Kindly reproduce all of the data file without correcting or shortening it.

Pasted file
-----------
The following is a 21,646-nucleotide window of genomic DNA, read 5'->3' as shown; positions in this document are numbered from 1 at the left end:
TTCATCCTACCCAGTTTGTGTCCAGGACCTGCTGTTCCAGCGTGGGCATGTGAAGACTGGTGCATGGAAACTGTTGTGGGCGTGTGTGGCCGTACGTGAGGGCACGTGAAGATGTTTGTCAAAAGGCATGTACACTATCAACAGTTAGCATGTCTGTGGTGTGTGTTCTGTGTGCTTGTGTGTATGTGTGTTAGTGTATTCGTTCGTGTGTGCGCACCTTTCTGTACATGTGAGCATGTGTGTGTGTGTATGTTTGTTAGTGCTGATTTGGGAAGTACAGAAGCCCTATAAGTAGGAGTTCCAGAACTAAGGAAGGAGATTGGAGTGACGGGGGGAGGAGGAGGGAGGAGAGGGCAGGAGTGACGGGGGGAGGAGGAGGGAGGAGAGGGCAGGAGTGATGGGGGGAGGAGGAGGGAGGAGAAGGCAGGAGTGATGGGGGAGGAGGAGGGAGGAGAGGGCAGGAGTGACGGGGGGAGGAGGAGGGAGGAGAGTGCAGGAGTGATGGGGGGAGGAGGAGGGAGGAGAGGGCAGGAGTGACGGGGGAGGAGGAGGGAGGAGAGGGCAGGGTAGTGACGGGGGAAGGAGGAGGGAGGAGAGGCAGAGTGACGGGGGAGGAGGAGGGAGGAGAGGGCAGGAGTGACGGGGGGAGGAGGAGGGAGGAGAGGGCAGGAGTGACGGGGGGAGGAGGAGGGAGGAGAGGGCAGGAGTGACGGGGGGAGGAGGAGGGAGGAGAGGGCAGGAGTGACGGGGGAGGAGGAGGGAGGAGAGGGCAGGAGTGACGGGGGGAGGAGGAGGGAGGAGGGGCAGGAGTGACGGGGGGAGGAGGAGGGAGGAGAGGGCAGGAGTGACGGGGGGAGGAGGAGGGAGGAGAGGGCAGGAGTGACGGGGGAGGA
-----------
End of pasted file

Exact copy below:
The following is a 21,646-nucleotide window of genomic DNA, read 5'->3' as shown; positions in this document are numbered from 1 at the left end:
TTCATCCTACCCAGTTTGTGTCCAGGACCTGCTGTTCCAGCGTGGGCATGTGAAGACTGGTGCATGGAAACTGTTGTGGGCGTGTGTGGCCGTACGTGAGGGCACGTGAAGATGTTTGTCAAAAGGCATGTACACTATCAACAGTTAGCATGTCTGTGGTGTGTGTTCTGTGTGCTTGTGTGTATGTGTGTTAGTGTATTCGTTCGTGTGTGCGCACCTTTCTGTACATGTGAGCATGTGTGTGTGTGTATGTTTGTTAGTGCTGATTTGGGAAGTACAGAAGCCCTATAAGTAGGAGTTCCAGAACTAAGGAAGGAGATTGGAGTGACGGGGGGAGGAGGAGGGAGGAGAGGGCAGGAGTGACGGGGGGAGGAGGAGGGAGGAGAGGGCAGGAGTGATGGGGGGAGGAGGAGGGAGGAGAAGGCAGGAGTGATGGGGGAGGAGGAGGGAGGAGAGGGCAGGAGTGACGGGGGGAGGAGGAGGGAGGAGAGTGCAGGAGTGATGGGGGGAGGAGGAGGGAGGAGAGGGCAGGAGTGACGGGGGAGGAGGAGGGAGGAGAGGGCAGGGTAGTGACGGGGGAAGGAGGAGGGAGGAGAGGCAGAGTGACGGGGGAGGAGGAGGGAGGAGAGGGCAGGAGTGACGGGGGGAGGAGGAGGGAGGAGAGGGCAGGAGTGACGGGGGGAGGAGGAGGGAGGAGAGGGCAGGAGTGACGGGGGGAGGAGGAGGGAGGAGAGGGCAGGAGTGACGGGGGAGGAGGAGGGAGGAGAGGGCAGGAGTGACGGGGGGAGGAGGAGGGAGGAGGGGCAGGAGTGACGGGGGGAGGAGGAGGGAGGAGAGGGCAGGAGTGACGGGGGGAGGAGGAGGGAGGAGAGGGCAGGAGTGACGGGGGAGGA